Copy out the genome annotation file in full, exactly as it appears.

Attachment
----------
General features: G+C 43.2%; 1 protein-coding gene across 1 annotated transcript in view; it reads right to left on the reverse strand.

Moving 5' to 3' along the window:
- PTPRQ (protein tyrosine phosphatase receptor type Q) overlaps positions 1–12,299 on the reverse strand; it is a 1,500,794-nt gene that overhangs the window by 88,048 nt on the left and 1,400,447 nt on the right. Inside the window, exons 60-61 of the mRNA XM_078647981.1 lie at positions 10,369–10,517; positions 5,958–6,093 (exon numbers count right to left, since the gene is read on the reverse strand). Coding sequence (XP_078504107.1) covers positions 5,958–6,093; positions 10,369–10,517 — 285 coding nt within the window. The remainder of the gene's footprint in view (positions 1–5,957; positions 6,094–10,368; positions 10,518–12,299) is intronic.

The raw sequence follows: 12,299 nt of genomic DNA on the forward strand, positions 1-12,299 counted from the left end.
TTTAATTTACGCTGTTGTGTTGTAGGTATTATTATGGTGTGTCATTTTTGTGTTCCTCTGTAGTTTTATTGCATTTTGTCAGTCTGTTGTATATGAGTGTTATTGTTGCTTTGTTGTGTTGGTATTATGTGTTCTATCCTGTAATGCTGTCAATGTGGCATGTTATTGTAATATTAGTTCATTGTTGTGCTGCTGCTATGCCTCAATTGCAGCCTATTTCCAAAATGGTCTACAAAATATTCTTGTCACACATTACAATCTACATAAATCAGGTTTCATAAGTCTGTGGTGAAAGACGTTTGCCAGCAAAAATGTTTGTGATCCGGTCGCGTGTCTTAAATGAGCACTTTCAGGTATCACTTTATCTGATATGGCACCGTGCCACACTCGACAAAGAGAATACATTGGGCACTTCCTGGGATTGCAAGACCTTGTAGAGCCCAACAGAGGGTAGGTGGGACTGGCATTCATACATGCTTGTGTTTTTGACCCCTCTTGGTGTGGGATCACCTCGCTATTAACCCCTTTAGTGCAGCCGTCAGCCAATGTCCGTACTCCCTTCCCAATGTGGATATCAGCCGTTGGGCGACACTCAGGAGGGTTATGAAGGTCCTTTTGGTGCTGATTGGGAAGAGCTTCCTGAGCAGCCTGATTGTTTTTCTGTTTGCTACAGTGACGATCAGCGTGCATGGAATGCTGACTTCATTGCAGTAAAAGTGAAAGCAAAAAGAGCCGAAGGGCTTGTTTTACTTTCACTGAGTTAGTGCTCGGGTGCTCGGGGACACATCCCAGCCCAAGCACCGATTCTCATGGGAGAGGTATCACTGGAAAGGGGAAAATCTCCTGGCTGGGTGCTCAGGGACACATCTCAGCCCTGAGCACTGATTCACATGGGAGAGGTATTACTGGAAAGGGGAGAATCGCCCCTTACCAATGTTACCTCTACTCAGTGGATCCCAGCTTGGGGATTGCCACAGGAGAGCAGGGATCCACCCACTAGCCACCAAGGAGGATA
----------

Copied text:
General features: G+C 43.2%; 1 protein-coding gene across 1 annotated transcript in view; it reads right to left on the reverse strand.

Moving 5' to 3' along the window:
- PTPRQ (protein tyrosine phosphatase receptor type Q) overlaps positions 1–12,299 on the reverse strand; it is a 1,500,794-nt gene that overhangs the window by 88,048 nt on the left and 1,400,447 nt on the right. Inside the window, exons 60-61 of the mRNA XM_078647981.1 lie at positions 10,369–10,517; positions 5,958–6,093 (exon numbers count right to left, since the gene is read on the reverse strand). Coding sequence (XP_078504107.1) covers positions 5,958–6,093; positions 10,369–10,517 — 285 coding nt within the window. The remainder of the gene's footprint in view (positions 1–5,957; positions 6,094–10,368; positions 10,518–12,299) is intronic.

The raw sequence follows: 12,299 nt of genomic DNA on the forward strand, positions 1-12,299 counted from the left end.
TTTAATTTACGCTGTTGTGTTGTAGGTATTATTATGGTGTGTCATTTTTGTGTTCCTCTGTAGTTTTATTGCATTTTGTCAGTCTGTTGTATATGAGTGTTATTGTTGCTTTGTTGTGTTGGTATTATGTGTTCTATCCTGTAATGCTGTCAATGTGGCATGTTATTGTAATATTAGTTCATTGTTGTGCTGCTGCTATGCCTCAATTGCAGCCTATTTCCAAAATGGTCTACAAAATATTCTTGTCACACATTACAATCTACATAAATCAGGTTTCATAAGTCTGTGGTGAAAGACGTTTGCCAGCAAAAATGTTTGTGATCCGGTCGCGTGTCTTAAATGAGCACTTTCAGGTATCACTTTATCTGATATGGCACCGTGCCACACTCGACAAAGAGAATACATTGGGCACTTCCTGGGATTGCAAGACCTTGTAGAGCCCAACAGAGGGTAGGTGGGACTGGCATTCATACATGCTTGTGTTTTTGACCCCTCTTGGTGTGGGATCACCTCGCTATTAACCCCTTTAGTGCAGCCGTCAGCCAATGTCCGTACTCCCTTCCCAATGTGGATATCAGCCGTTGGGCGACACTCAGGAGGGTTATGAAGGTCCTTTTGGTGCTGATTGGGAAGAGCTTCCTGAGCAGCCTGATTGTTTTTCTGTTTGCTACAGTGACGATCAGCGTGCATGGAATGCTGACTTCATTGCAGTAAAAGTGAAAGCAAAAAGAGCCGAAGGGCTTGTTTTACTTTCACTGAGTTAGTGCTCGGGTGCTCGGGGACACATCCCAGCCCAAGCACCGATTCTCATGGGAGAGGTATCACTGGAAAGGGGAAAATCTCCTGGCTGGGTGCTCAGGGACACATCTCAGCCCTGAGCACTGATTCACATGGGAGAGGTATTACTGGAAAGGGGAGAATCGCCCCTTACCAATGTTACCTCTACTCAGTGGATCCCAGCTTGGGGATTGCCACAGGAGAGCAGGGATCCACCCACTAGCCACCAAGGAGGATA